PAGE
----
Bending the Linear toward the Circular
Conserving a Network of Climate-Resilient Lands
1 min read

Conserving a Network of Climate-Resilient Lands

By Eric Aldrich

The Resilient and Connected Network, an ambitious GIS mapping tool developed over the past 10 years by more than 270 scientists led by The Nature Conservancy (TNC), gives conservationists a way to save biodiversity for the future. It is now available for land trusts, government agencies, and scientists for conservation planning throughout the contiguous lower 48 US states.

Read the full article in Winter 2021 issue of ArcUser, the Magazine for Esri Software Users

Note by Bruce Armstrong Taylor

Developing resiliency strategies to Climate Change will become an area of rapidly growing public and private interest, policy and governance demands for risk mitigation and management.

A root-cause analysis and examination of nearly every major weather catastrophe will likely reveal Climate Change if not the proximate cause, a significant contributing cause. And both the threats and costs keep mounting. Globally.

The Digital Transformation and Industry 4.0 technologies of modern remote sensing, monitoring, drones, IoT data capture, AI and ML-enable analytics are just some of the both near- and long-range forecasting tools.

The National Interagency Fire Center in Boise Idaho has given its forecast for the Spring and Summer period, 2021. If you live (as I do) anywhere in the desert Southwest, the reality is grim, indeed. The systemic drought on the Southwest, very low water tables, low levels in major rivers and storage reservoirs, exacerbated by what will be a poor snowpack melt runoff from the Rockies, mean a difficult and dangerous Spring and Summer.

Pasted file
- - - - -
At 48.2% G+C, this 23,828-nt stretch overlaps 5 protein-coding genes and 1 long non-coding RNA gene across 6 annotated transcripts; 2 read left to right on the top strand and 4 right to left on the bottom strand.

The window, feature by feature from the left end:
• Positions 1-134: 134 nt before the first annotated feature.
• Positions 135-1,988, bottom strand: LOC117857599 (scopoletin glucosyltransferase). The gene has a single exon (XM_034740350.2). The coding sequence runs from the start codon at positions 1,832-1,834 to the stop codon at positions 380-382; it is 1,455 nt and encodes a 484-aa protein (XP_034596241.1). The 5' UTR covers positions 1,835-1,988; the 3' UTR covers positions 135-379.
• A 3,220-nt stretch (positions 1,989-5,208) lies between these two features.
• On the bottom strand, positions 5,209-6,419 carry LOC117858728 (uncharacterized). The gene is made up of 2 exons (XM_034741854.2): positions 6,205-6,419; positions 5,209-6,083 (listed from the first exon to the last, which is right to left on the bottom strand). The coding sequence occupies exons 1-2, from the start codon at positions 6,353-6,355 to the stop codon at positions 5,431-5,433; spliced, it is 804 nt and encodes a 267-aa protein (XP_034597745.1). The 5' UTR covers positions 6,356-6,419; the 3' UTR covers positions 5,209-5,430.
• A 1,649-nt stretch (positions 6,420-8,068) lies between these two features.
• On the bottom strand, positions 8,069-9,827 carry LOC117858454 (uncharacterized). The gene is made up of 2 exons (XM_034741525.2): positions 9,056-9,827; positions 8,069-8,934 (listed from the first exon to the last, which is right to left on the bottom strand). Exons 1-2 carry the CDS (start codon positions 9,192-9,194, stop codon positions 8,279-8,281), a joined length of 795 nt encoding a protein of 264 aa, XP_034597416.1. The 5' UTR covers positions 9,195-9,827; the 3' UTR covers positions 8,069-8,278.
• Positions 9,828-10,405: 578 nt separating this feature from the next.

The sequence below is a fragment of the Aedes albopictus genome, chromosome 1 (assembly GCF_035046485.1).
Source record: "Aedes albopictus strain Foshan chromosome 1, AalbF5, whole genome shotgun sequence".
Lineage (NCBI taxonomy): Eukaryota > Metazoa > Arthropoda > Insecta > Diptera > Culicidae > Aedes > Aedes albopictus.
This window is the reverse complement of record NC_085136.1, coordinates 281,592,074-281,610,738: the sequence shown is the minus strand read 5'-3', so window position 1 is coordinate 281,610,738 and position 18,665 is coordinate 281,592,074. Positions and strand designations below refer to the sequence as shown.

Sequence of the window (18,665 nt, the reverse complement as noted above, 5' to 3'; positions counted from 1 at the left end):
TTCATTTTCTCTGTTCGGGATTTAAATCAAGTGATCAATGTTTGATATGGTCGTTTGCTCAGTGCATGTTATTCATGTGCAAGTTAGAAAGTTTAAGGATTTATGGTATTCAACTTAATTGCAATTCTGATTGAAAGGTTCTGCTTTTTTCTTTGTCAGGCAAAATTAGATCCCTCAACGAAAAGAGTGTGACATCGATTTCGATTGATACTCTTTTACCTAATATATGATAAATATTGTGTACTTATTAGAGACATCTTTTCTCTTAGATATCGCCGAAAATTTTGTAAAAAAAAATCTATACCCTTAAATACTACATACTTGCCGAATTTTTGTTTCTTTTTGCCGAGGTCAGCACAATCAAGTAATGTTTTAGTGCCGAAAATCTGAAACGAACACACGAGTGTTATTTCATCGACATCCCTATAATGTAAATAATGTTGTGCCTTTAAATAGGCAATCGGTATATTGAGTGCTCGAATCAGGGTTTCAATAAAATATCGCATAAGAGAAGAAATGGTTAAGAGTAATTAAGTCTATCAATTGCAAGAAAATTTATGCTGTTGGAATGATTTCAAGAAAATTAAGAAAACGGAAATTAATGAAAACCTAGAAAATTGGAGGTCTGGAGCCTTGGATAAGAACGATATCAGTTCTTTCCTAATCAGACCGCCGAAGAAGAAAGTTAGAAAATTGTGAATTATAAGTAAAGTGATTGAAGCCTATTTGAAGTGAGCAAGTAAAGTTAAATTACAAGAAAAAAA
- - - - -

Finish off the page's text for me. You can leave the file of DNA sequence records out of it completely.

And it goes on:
The summer of 2020 saw all National Parks, and public lands and most state parks shut because of the COVID-19 pandemic. There will very likely be great pressure to open parks and wilderness access in the Summer of 2021, unless a resurgent wave of Coronavirus strikes, and forces shutdowns.

What are the public and private "tools" now in place, planning for the eventuality of a harsh fire season in most of Nevada, Arizona, New Mexico, southern Colorado  and much of Texas?

Resiliency is directly related to having policies and governance already in place. Budget already allocated. Action plans already to be implemented.

As yourself what your own home's, neighborhood's, community's capacity to withstand a predictable severe weather or fire event?

How resilient are you? How can you know how resilient your city or state is?